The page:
Sunday, March 8, 2009

The daffodils are back in business

The snow has come, the snow has gone. The temperature went down to 9 degrees early in the week overnight and yesterday it was in the low 70s.

The daffodils survived, except for a few blooms which doubtless froze. But the buds were just fine, insulated from the cold by the layer of snow, and in the last two days they have been popping out in full force. So we now have daffodils, jonquils, and crocuses (purple ones) in front of the house. I have brought in some jonquils and daffodils for my desk, since I am writing a lot over spring break.

In French we just say "jonquilles" and I think that covers both daffodils and jonquils, so I am never quite sure of the English difference. Whatever it is, the flowers are both bright yellow and white-and-yellow, and they are pretty.

Spring has sprung.

7 comments:

FranIAm said...

And we anxiously await it here. I was checking the yard, now that most (not all) of the snow is gone, but nothing popping up.

Yet!

johnieb said...

I have heard daffodil and jonquil used interchangeably all my life.

I like the Renaissance "Daffadowndillies" best. "Strowe mee the ground with daffadowndillies" Spenser. Sherherd's Calendar. 1579 (OED)

Jane R said...

Wow, I didn't know it came from the Renaissance. I saw it years ago in some children's novel as "daffydowndillies." Must have come from there.

PseudoPiskie said...

From your anal friend and here: Narcissus – Jonquil – Daffodil: You may have some confusion about just what to call these flowers because three terms are commonly used: narcissus, jonquil, and daffodil. Narcissus is the Latin or botanical name for all daffodils. Known as the "poet’s flower," Narcissus is named after the mythological Grecian youth who was so captivated by his own beauty that he turned into a narcissus flower. The Narcissus family is divided into 12 divisions of 70 species based on size, shape, and growing height with over 25,000 cultivars. Jonquils are one class of Narcissus characterized by long narrow leaves, two or three flowers on a stem, and a sweet fragrance. The term daffodil is the common English name and generally refers to the common yellow trumpet flower surrounded by six petals on stems 14 to 20 inches tall.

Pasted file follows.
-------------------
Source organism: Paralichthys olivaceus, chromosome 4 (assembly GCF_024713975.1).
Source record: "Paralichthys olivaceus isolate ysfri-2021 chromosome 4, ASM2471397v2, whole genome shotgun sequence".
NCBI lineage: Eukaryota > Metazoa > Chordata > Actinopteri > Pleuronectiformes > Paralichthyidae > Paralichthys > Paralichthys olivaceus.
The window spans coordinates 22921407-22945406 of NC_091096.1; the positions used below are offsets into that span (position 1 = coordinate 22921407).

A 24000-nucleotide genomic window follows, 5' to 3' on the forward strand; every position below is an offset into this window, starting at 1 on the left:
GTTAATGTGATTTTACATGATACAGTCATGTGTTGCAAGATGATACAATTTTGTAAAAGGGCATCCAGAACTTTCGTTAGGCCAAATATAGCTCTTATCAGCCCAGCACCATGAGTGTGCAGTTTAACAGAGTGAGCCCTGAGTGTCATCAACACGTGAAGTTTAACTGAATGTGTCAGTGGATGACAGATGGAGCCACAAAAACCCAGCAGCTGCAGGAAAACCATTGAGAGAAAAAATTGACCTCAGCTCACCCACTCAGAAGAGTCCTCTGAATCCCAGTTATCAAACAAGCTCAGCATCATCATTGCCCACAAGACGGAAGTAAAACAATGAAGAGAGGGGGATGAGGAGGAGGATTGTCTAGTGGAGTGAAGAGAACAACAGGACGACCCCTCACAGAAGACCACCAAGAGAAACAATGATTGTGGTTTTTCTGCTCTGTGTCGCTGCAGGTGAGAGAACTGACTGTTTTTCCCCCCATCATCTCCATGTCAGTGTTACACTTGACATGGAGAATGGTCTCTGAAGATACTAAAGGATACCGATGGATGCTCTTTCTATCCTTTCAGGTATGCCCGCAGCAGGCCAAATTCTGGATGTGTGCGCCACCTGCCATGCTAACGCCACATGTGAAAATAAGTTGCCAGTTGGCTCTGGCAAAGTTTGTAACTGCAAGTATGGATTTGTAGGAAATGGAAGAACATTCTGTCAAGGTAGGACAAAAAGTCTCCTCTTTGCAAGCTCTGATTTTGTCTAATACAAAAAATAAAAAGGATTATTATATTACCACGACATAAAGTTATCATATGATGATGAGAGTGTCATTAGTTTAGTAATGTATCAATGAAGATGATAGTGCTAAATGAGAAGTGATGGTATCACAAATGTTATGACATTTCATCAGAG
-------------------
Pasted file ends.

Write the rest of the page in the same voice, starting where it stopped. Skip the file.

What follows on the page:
FranIAm said...

I love Pseudo P for her attention to detail.

I love JohnieB for introducing me to that great word.

I love you for giving us the place to do this.

Ann said...

Daffodils are my favorite flower -- my husband just gave me some for our anniversary - after running all over our little town trying to find some. So sweet -- guess I have to die in the Spring so I can have them at my funeral!!

Jane R said...

Pseudo (who is no longer pseudo :-)), thank you! I love learning details like this. I know what a narcissus is (at least the ones I have met, which are white with a strong sweet fragrance), but I didn't know that it was the bontanical name for all of these flowers. I think some of the flowers on my lawn must be jonquils because they have a sweet smell (though not as strong as narcissi, or narcissuses, or whatever the plural is) and daffodils don't. Either way, they're pretty.

Didn't have time to click your link but will later when I am in noodling-around mode. Am still in the midst of work. (Writing work, that is.)

Ann, that is a very nice husband you have, finding you your favorite flower. Happy anniversary!

The word verification thingie is "pacoutan," which looks and can be pronounced like something from Provence.